If there are well conditions that require that the oil continue to flow, the capping stack will attach to risers and
other containment equipment to direct the flow of liquids to the capture vessels for storage. The liquid will flow
through flexible pipes to riser assemblies, configured to connect to the capture vessels at the ocean surface. The
system has the capacity to contain up to 60,000 barrels of liquid per day and can handle up to 120 million
standard cubic feet of gas per day.
In addition, MWCC completed a plan to cap a well under a floating structure (TLP/SPAR). Capping a well in this
case requires a plan to move the structure out of the way to allow access to install the capping stack or pulling the

OTC 23596

stack underneath the structure for installation. In July 2011, The Bureau of Safety and Environmental
Enforcement (BSEE) granted a permit for TLP/SPAR application relying upon the MWCC system, as defined in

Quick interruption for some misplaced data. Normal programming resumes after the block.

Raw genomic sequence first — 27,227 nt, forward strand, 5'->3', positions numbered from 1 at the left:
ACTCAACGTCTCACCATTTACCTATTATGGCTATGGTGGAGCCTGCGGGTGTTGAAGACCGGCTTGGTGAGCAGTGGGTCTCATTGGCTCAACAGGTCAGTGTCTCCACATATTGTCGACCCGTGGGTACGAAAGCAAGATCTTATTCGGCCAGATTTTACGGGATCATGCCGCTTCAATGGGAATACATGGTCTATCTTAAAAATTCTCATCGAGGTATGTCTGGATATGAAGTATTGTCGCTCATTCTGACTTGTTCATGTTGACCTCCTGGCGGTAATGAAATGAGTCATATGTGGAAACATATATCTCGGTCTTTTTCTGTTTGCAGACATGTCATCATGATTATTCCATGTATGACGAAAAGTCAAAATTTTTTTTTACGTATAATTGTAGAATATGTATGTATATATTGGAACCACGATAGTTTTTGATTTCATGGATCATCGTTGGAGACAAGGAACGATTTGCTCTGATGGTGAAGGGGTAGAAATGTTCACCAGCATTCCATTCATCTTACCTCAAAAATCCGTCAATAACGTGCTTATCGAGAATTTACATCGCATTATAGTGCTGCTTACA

the industry-developed response plan.
Furthermore, MWCC continues to practice and hone its Emergency Preparedness & Response practices.
Specifically, the company has developed an extensive emergency response plan and regularly conducts drills.
Not only do these drills help prepare personnel and member companies, they provide insights and key learning
opportunities. As of January 1, 2012, the company has completed more than 2,000 hours of training.
MWCCs accomplishments can be attributed to the tireless efforts of its personnel and the resources of its
member companies. Moreover, MWCC has worked with BSEE and the U.S. Coast Guard to ensure the company
is meeting expectations every step of the way.
MWCC's mission is to be continuously ready to respond to a well control incident in the deepwater U.S. Gulf of